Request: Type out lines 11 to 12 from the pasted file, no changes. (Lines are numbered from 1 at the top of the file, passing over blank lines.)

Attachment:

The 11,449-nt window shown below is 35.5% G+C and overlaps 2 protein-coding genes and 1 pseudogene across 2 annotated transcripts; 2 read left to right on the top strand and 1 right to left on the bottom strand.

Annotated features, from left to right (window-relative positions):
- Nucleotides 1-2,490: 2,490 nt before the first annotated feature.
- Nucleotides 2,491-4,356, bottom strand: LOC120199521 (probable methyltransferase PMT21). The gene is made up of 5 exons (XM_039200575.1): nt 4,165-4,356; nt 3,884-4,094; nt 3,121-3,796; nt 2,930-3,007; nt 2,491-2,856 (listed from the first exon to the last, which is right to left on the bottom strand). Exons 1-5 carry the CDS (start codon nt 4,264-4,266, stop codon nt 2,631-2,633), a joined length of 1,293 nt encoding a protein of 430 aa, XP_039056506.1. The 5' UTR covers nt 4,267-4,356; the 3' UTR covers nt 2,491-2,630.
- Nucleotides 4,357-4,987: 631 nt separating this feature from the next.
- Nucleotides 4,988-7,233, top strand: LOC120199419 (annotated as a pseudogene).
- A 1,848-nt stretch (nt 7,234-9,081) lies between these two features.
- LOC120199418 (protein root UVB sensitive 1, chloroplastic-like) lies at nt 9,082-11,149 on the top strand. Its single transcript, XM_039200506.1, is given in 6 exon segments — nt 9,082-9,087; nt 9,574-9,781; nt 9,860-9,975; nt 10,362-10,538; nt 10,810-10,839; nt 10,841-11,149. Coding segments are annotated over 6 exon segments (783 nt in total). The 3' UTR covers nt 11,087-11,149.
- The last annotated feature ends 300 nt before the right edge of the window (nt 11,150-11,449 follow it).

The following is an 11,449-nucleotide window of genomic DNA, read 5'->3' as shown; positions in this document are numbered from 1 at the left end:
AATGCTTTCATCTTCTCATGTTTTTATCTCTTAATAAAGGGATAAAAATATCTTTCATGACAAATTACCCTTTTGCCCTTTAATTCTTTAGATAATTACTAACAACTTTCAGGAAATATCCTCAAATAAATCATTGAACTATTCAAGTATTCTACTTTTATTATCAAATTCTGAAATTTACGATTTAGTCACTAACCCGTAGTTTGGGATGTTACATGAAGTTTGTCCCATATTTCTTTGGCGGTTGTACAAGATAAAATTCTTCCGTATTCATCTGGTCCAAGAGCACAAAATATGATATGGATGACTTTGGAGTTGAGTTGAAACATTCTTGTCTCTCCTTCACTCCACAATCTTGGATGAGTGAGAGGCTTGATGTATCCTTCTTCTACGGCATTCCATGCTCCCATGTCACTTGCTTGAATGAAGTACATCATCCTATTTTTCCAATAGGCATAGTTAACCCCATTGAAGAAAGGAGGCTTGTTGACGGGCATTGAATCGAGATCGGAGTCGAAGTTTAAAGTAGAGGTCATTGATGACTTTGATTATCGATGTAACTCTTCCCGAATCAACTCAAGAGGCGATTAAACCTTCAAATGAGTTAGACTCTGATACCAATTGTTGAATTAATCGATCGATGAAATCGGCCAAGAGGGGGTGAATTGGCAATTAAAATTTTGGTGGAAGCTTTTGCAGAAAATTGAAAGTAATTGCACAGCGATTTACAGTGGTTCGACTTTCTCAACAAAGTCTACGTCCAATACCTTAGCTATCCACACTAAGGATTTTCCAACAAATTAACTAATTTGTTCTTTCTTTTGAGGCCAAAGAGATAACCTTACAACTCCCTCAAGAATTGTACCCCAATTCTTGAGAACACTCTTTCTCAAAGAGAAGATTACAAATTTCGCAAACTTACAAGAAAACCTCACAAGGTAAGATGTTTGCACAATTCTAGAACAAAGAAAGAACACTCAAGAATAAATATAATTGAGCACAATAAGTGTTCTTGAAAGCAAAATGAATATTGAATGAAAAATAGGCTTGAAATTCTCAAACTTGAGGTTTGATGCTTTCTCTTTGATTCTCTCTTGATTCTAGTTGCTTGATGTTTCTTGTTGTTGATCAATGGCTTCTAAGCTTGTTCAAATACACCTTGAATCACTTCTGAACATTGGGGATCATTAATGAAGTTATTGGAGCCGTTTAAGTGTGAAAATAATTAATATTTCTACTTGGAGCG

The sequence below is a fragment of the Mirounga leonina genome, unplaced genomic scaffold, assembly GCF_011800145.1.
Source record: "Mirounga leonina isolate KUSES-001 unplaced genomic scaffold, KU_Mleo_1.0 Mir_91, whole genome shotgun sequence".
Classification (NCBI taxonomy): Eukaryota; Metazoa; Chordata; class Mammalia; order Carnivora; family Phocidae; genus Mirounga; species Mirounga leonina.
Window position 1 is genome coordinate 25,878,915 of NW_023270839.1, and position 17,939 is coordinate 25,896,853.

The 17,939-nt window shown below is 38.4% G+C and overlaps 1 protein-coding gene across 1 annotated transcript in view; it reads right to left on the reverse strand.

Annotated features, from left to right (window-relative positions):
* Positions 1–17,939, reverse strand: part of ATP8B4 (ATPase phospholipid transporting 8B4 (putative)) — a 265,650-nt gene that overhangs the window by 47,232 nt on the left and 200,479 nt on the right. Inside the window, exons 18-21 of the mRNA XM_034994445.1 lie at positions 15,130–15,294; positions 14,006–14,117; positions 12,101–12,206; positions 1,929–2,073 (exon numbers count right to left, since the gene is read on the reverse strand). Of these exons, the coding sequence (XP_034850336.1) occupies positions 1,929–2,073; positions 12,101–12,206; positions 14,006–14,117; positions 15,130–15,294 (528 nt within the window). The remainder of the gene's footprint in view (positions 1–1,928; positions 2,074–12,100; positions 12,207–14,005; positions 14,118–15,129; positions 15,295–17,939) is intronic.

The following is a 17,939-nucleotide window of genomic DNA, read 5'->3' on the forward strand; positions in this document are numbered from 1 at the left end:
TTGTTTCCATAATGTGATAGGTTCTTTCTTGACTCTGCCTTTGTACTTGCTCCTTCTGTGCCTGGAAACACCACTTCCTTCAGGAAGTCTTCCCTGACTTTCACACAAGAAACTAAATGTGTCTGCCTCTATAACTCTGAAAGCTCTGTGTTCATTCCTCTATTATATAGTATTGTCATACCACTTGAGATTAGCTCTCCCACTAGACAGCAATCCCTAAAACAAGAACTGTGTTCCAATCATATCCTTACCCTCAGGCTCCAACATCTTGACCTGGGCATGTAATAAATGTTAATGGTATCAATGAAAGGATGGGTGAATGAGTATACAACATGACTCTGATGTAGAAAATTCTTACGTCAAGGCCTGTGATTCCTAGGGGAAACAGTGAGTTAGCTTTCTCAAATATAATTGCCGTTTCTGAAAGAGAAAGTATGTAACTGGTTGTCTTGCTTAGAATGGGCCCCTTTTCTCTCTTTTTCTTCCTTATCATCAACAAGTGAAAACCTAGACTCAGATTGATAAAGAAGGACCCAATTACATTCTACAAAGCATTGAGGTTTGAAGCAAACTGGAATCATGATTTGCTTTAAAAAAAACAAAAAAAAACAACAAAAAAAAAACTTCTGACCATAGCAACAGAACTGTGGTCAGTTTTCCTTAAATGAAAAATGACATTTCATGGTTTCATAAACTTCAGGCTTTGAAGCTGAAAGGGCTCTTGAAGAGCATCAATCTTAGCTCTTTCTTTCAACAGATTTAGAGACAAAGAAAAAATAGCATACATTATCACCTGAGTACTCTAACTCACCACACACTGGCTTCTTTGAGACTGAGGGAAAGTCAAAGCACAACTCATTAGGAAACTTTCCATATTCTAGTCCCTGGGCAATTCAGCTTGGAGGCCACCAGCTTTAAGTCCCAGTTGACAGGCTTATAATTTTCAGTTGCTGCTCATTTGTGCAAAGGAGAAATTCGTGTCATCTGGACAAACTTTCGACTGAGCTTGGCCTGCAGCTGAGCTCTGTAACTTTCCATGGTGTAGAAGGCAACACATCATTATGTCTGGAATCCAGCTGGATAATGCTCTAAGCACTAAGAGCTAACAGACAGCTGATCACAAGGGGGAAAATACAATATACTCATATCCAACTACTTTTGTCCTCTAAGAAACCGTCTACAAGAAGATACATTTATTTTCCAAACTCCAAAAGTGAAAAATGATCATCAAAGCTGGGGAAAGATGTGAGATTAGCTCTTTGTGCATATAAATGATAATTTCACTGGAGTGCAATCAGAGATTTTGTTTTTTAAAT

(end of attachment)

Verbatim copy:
AATGCTTTCATCTTCTCATGTTTTTATCTCTTAATAAAGGGATAAAAATATCTTTCATGACAAATTACCCTTTTGCCCTTTAATTCTTTAGATAATTACTAACAACTTTCAGGAAATATCCTCAAATAAATCATTGAACTATTCAAGTATTCTACTTTTATTATCAAATTCTGAAATTTACGATTTAGTCACTAACCCGTAGTTTGGGATGTTACATGAAGTTTGTCCCATATTTCTTTGGCGGTTGTACAAGATAAAATTCTTCCGTATTCATCTGGTCCAAGAGCACAAAATATGATATGGATGACTTTGGAGTTGAGTTGAAACATTCTTGTCTCTCCTTCACTCCACAATCTTGGATGAGTGAGAGGCTTGATGTATCCTTCTTCTACGGCATTCCATGCTCCCATGTCACTTGCTTGAATGAAGTACATCATCCTATTTTTCCAATAGGCATAGTTAACCCCATTGAAGAAAGGAGGCTTGTTGACGGGCATTGAATCGAGATCGGAGTCGAAGTTTAAAGTAGAGGTCATTGATGACTTTGATTATCGATGTAACTCTTCCCGAATCAACTCAAGAGGCGATTAAACCTTCAAATGAGTTAGACTCTGATACCAATTGTTGAATTAATCGATCGATGAAATCGGCCAAGAGGGGGTGAATTGGCAATTAAAATTTTGGTGGAAGCTTTTGCAGAAAATTGAAAGTAATTGCACAGCGATTTACAGTGGTTCGACTTTCTCAACAAAGTCTACGTCCAATACCTTAGCTATCCACACTAAGGATTTTCCAACAAATTAACTAATTTGTTCTTTCTTTTGAGGCCAAAGAGATAACCTTACAACTCCCTCAAGAATTGTACCCCAATTCTTGAGAACACTCTTTCTCAAAGAGAAGATTACAAATTTCGCAAACTTACAAGAAAACCTCACAAGGTAAGATGTTTGCACAATTCTAGAACAAAGAAAGAACACTCAAGAATAAATATAATTGAGCACAATAAGTGTTCTTGAAAGCAAAATGAATATTGAATGAAAAATAGGCTTGAAATTCTCAAACTTGAGGTTTGATGCTTTCTCTTTGATTCTCTCTTGATTCTAGTTGCTTGATGTTTCTTGTTGTTGATCAATGGCTTCTAAGCTTGTTCAAATACACCTTGAATCACTTCTGAACATTGGGGATCATTAATGAAGTTATTGGAGCCGTTTAAGTGTGAAAATAATTAATATTTCTACTTGGAGCG

The sequence below is a fragment of the Mirounga leonina genome, unplaced genomic scaffold, assembly GCF_011800145.1.